I reviewed his books sometime last year and being a being a very straight thinker, he had some interesting thoughts in a recent interview on the current state of the economy.
Here are some highlights:
Margaret Wente: Happy days are here again. The central bankers say the recession is over. The markets are buoyant. Can we relax?
Nassim Taleb: Not at all. Central bankers have no clue. In the first place, the financial crisis was not a black swan. It was perfectly predictable. They ignored the phenomenal buildup in leverage since 1980. They acted like airline pilots who’d never heard of hurricanes.
After finishing The Black Swan, I realized there was a cancer. The cancer was a huge buildup of risk-taking based on the lack of understanding of reality. The second problem is the hidden risk with new financial products. And the third is the interdependence among financial institutions.
MW: But aren’t those the very problems we’re supposed to be fixing?
MT: They’re all still here. Today we still have the same amount of debt, but it belongs to governments. Normally debt would get destroyed and turn to air. Debt is a mistake between lender and borrower, and both should suffer. But the government is socializing all these losses by transforming them into liabilities for your children and grandchildren and great-grandchildren. What is the effect? The doctor has shown up and relieved the patient’s symptoms – and transformed the tumor into a metastatic tumor. We still have the same disease. We still have too much debt, too many big banks, too much state sponsorship of risk-taking. And now we have six million more Americans who are unemployed – a lot more than that if you count hidden unemployment.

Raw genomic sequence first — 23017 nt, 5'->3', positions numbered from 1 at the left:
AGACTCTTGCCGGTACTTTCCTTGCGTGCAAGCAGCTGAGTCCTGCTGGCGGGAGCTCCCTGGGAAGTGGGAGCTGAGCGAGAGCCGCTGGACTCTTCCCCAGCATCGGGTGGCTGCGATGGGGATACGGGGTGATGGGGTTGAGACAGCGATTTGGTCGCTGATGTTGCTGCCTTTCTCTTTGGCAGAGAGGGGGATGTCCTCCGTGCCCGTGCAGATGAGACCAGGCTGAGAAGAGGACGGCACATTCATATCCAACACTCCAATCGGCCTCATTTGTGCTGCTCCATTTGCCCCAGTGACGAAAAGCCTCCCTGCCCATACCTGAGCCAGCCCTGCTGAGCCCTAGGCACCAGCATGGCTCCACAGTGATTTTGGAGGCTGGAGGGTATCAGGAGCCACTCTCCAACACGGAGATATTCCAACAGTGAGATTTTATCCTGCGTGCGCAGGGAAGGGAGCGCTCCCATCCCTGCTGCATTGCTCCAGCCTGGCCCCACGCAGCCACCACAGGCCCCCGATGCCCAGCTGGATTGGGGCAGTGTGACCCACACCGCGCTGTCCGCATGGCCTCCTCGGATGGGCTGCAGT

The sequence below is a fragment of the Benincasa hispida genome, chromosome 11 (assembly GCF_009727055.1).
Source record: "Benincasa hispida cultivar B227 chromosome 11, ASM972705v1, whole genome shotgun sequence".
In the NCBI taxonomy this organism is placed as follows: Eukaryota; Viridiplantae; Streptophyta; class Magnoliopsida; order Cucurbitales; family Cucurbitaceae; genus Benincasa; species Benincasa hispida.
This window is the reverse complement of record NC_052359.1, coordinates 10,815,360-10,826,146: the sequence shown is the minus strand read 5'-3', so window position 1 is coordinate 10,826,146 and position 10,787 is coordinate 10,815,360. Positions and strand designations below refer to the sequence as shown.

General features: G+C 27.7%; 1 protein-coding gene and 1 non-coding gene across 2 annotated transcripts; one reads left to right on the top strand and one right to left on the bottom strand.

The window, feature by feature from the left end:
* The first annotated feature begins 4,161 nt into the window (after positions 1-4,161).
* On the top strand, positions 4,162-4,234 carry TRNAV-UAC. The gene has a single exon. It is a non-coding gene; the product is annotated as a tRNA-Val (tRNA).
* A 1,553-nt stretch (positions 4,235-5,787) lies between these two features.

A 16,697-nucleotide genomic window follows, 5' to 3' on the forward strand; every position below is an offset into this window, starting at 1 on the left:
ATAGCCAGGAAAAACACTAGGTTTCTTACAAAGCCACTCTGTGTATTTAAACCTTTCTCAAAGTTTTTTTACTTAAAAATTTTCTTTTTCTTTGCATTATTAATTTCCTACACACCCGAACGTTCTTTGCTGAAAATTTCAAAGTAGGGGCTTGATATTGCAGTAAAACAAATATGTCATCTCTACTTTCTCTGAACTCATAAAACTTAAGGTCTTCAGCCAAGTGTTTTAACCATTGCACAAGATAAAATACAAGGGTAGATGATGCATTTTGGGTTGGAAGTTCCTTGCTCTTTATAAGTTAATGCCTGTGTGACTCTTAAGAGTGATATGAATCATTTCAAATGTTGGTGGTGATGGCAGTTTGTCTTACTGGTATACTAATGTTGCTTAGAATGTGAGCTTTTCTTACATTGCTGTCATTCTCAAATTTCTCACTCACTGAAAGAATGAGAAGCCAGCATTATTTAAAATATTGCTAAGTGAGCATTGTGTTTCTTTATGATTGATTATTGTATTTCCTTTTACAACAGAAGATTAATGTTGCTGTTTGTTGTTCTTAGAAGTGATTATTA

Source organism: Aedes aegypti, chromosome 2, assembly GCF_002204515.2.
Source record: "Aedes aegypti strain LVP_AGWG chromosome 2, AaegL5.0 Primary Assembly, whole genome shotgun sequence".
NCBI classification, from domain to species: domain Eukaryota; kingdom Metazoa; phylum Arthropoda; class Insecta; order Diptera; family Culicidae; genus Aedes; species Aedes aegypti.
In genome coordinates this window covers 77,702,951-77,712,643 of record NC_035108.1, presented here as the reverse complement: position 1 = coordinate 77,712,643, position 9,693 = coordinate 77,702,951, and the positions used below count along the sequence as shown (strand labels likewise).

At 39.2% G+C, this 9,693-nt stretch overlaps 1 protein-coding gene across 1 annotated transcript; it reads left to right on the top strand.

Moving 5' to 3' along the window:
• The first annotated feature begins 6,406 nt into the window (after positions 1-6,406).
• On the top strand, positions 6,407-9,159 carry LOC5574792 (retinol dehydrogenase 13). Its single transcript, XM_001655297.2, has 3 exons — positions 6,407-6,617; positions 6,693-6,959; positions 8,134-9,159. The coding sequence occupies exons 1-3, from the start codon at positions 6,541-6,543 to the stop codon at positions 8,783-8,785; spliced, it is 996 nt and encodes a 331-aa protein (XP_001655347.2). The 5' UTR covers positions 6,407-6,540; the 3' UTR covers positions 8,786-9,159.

MW: Are you saying the U.S. shouldn’t have done all those bailouts? What was the alternative?
NT: Blood, sweat and tears. A lot of the growth of the past few years was fake growth from debt. So swallow the losses, be dignified and move on. Suck it up. I gather you’re not too impressed with the folks in Washington who are handling this crisis.
Ben Bernanke saved nothing! He shouldn’t be allowed in Washington. He’s like a doctor who misses the metastatic tumor and says the patient is doing very well. The first thing I would tell Chinese officials is, how can you buy U.S. bonds as long as Larry Summers is there? He’s a textbook case of overconfidence. Look what happened to Harvard’s finances. They took a lot of risk they didn’t understand, and it was a disaster. That’s the Larry Summers mentality.
MW: You also say that competition among big companies is the Achilles heel of capitalism. What do you mean by that?
NT: If you make corporations compete, sometimes the one that appears most fit for survival is really the one that is most exposed to the negative black swan. What happens is that if you make $4 a share but you’re betting the ranch, like GE, the analysts will love you. But if you make only $2 a share with no risk on your book, they’ll say you’re not doing well. All the incentives are perverse.
MW: So if everyone is still on the wrong track, what’s the right track?
NT: My whole idea is to lower risk in society by developing a system that can resist human error, rather than one where human error rules. The first step is to make sure that no financial institution is too big to fail. Next, make sure governments don’t favor big companies. Governments should also decrease the role of economists – they’re no more reliable than astrologers, and they do more damage.
Nassim has been warning about unpredictable events for a decade and has foreseen the credit crunch. I happen to agree with his assessment, although he is far more qualified to talk about these issues than I am.
We will continue to have to live with great uncertainty. While we have no control or influence over what governments can and will do, we at least can improve our odds of not going down should the markets finally recognize that this recent rally was based on nothing but smoke and mirrors.
Having an exit strategy for “all of your positions” will ensure that any losses will be minimized so that your portfolio can be safely on the sidelines, should a “Black Swan” event occur.